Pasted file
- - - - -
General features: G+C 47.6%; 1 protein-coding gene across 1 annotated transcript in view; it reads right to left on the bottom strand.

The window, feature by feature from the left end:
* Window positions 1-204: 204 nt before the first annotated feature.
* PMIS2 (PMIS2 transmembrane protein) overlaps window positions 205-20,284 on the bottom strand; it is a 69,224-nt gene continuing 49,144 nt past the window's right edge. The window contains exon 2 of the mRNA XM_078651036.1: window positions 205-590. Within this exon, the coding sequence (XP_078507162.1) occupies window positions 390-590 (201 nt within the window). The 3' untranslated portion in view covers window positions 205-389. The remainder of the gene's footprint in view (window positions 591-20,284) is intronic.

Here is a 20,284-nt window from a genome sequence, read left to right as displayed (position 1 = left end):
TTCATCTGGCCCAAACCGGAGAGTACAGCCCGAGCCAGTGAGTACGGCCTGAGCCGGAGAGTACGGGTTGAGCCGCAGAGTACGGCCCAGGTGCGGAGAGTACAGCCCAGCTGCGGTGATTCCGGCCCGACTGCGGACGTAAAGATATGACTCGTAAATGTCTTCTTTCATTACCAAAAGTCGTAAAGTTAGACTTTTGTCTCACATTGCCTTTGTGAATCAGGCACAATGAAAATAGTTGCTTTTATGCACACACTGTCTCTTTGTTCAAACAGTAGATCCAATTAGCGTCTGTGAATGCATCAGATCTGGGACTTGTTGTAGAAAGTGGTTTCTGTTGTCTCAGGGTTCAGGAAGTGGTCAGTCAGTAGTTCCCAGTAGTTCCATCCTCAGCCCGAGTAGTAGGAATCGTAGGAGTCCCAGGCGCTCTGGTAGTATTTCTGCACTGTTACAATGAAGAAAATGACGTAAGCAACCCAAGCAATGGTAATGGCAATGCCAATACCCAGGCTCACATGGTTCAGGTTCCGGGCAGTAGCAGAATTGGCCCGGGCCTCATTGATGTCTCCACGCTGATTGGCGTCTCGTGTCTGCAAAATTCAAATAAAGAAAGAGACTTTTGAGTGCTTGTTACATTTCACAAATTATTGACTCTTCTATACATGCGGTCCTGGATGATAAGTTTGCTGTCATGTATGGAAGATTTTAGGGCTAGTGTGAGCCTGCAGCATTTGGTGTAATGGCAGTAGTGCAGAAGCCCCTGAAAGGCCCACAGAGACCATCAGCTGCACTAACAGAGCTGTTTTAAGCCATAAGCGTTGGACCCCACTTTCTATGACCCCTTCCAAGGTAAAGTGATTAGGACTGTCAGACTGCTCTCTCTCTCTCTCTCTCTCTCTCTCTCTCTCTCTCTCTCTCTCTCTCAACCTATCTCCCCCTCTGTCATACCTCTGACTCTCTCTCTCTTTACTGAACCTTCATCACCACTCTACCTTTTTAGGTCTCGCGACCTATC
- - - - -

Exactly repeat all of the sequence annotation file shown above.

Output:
General features: G+C 47.6%; 1 protein-coding gene across 1 annotated transcript in view; it reads right to left on the bottom strand.

The window, feature by feature from the left end:
* Window positions 1-204: 204 nt before the first annotated feature.
* PMIS2 (PMIS2 transmembrane protein) overlaps window positions 205-20,284 on the bottom strand; it is a 69,224-nt gene continuing 49,144 nt past the window's right edge. The window contains exon 2 of the mRNA XM_078651036.1: window positions 205-590. Within this exon, the coding sequence (XP_078507162.1) occupies window positions 390-590 (201 nt within the window). The 3' untranslated portion in view covers window positions 205-389. The remainder of the gene's footprint in view (window positions 591-20,284) is intronic.

Here is a 20,284-nt window from a genome sequence, read left to right as displayed (position 1 = left end):
TTCATCTGGCCCAAACCGGAGAGTACAGCCCGAGCCAGTGAGTACGGCCTGAGCCGGAGAGTACGGGTTGAGCCGCAGAGTACGGCCCAGGTGCGGAGAGTACAGCCCAGCTGCGGTGATTCCGGCCCGACTGCGGACGTAAAGATATGACTCGTAAATGTCTTCTTTCATTACCAAAAGTCGTAAAGTTAGACTTTTGTCTCACATTGCCTTTGTGAATCAGGCACAATGAAAATAGTTGCTTTTATGCACACACTGTCTCTTTGTTCAAACAGTAGATCCAATTAGCGTCTGTGAATGCATCAGATCTGGGACTTGTTGTAGAAAGTGGTTTCTGTTGTCTCAGGGTTCAGGAAGTGGTCAGTCAGTAGTTCCCAGTAGTTCCATCCTCAGCCCGAGTAGTAGGAATCGTAGGAGTCCCAGGCGCTCTGGTAGTATTTCTGCACTGTTACAATGAAGAAAATGACGTAAGCAACCCAAGCAATGGTAATGGCAATGCCAATACCCAGGCTCACATGGTTCAGGTTCCGGGCAGTAGCAGAATTGGCCCGGGCCTCATTGATGTCTCCACGCTGATTGGCGTCTCGTGTCTGCAAAATTCAAATAAAGAAAGAGACTTTTGAGTGCTTGTTACATTTCACAAATTATTGACTCTTCTATACATGCGGTCCTGGATGATAAGTTTGCTGTCATGTATGGAAGATTTTAGGGCTAGTGTGAGCCTGCAGCATTTGGTGTAATGGCAGTAGTGCAGAAGCCCCTGAAAGGCCCACAGAGACCATCAGCTGCACTAACAGAGCTGTTTTAAGCCATAAGCGTTGGACCCCACTTTCTATGACCCCTTCCAAGGTAAAGTGATTAGGACTGTCAGACTGCTCTCTCTCTCTCTCTCTCTCTCTCTCTCTCTCTCTCTCTCTCTCTCTCAACCTATCTCCCCCTCTGTCATACCTCTGACTCTCTCTCTCTTTACTGAACCTTCATCACCACTCTACCTTTTTAGGTCTCGCGACCTATC